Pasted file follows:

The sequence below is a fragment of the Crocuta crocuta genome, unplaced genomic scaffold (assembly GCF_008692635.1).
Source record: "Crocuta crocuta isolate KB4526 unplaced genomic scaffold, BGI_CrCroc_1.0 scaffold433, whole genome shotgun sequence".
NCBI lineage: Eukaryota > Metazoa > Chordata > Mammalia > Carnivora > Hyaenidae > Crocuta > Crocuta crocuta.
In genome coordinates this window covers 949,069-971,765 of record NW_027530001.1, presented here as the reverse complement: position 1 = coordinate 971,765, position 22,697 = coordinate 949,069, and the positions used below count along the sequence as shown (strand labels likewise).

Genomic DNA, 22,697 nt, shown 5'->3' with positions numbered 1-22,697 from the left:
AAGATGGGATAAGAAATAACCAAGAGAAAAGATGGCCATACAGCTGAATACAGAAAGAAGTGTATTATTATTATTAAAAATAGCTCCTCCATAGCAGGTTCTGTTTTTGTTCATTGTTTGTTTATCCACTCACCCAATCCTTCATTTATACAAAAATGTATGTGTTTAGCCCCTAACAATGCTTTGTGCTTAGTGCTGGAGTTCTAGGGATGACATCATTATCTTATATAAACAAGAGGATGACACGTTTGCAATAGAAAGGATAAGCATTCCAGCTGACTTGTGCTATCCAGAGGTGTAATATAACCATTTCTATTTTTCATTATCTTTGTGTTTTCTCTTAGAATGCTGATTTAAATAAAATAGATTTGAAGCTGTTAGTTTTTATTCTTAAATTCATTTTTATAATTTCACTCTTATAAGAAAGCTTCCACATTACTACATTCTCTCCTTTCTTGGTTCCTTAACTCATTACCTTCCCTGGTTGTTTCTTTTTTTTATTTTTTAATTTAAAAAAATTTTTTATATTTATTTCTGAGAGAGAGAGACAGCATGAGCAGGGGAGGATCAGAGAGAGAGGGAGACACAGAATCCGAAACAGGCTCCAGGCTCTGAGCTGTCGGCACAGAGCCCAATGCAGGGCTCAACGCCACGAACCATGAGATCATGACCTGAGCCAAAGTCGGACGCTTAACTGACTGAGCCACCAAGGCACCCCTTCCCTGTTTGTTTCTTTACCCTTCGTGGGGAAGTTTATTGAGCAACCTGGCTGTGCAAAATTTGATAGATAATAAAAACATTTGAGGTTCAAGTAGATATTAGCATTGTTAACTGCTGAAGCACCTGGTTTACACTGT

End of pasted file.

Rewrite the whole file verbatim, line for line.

The sequence below is a fragment of the Crocuta crocuta genome, unplaced genomic scaffold (assembly GCF_008692635.1).
Source record: "Crocuta crocuta isolate KB4526 unplaced genomic scaffold, BGI_CrCroc_1.0 scaffold433, whole genome shotgun sequence".
NCBI lineage: Eukaryota > Metazoa > Chordata > Mammalia > Carnivora > Hyaenidae > Crocuta > Crocuta crocuta.
In genome coordinates this window covers 949,069-971,765 of record NW_027530001.1, presented here as the reverse complement: position 1 = coordinate 971,765, position 22,697 = coordinate 949,069, and the positions used below count along the sequence as shown (strand labels likewise).

Genomic DNA, 22,697 nt, shown 5'->3' with positions numbered 1-22,697 from the left:
AAGATGGGATAAGAAATAACCAAGAGAAAAGATGGCCATACAGCTGAATACAGAAAGAAGTGTATTATTATTATTAAAAATAGCTCCTCCATAGCAGGTTCTGTTTTTGTTCATTGTTTGTTTATCCACTCACCCAATCCTTCATTTATACAAAAATGTATGTGTTTAGCCCCTAACAATGCTTTGTGCTTAGTGCTGGAGTTCTAGGGATGACATCATTATCTTATATAAACAAGAGGATGACACGTTTGCAATAGAAAGGATAAGCATTCCAGCTGACTTGTGCTATCCAGAGGTGTAATATAACCATTTCTATTTTTCATTATCTTTGTGTTTTCTCTTAGAATGCTGATTTAAATAAAATAGATTTGAAGCTGTTAGTTTTTATTCTTAAATTCATTTTTATAATTTCACTCTTATAAGAAAGCTTCCACATTACTACATTCTCTCCTTTCTTGGTTCCTTAACTCATTACCTTCCCTGGTTGTTTCTTTTTTTTATTTTTTAATTTAAAAAAATTTTTTATATTTATTTCTGAGAGAGAGAGACAGCATGAGCAGGGGAGGATCAGAGAGAGAGGGAGACACAGAATCCGAAACAGGCTCCAGGCTCTGAGCTGTCGGCACAGAGCCCAATGCAGGGCTCAACGCCACGAACCATGAGATCATGACCTGAGCCAAAGTCGGACGCTTAACTGACTGAGCCACCAAGGCACCCCTTCCCTGTTTGTTTCTTTACCCTTCGTGGGGAAGTTTATTGAGCAACCTGGCTGTGCAAAATTTGATAGATAATAAAAACATTTGAGGTTCAAGTAGATATTAGCATTGTTAACTGCTGAAGCACCTGGTTTACACTGT